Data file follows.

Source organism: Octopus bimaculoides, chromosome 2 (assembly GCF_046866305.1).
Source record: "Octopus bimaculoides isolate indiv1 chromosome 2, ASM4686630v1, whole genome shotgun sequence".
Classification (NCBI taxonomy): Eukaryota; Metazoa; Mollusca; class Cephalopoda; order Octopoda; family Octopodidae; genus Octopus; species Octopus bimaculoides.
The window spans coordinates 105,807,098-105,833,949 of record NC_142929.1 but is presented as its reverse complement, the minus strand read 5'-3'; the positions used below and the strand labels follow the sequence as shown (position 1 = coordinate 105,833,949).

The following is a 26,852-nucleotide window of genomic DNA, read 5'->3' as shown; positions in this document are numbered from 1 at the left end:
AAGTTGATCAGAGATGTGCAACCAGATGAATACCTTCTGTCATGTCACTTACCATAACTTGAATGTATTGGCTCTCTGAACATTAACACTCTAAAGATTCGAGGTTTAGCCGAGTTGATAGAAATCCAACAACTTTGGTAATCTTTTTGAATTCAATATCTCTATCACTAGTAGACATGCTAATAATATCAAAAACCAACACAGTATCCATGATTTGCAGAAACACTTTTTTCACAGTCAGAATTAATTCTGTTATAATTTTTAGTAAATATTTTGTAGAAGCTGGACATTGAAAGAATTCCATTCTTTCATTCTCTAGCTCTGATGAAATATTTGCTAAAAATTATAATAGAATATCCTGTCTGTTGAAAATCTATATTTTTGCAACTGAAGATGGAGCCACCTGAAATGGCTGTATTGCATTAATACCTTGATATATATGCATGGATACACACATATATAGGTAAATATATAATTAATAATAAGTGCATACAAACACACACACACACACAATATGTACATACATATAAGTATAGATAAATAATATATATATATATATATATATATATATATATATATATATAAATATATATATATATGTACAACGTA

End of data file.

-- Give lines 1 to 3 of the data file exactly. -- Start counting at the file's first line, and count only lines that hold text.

Source organism: Octopus bimaculoides, chromosome 2 (assembly GCF_046866305.1).
Source record: "Octopus bimaculoides isolate indiv1 chromosome 2, ASM4686630v1, whole genome shotgun sequence".
Classification (NCBI taxonomy): Eukaryota; Metazoa; Mollusca; class Cephalopoda; order Octopoda; family Octopodidae; genus Octopus; species Octopus bimaculoides.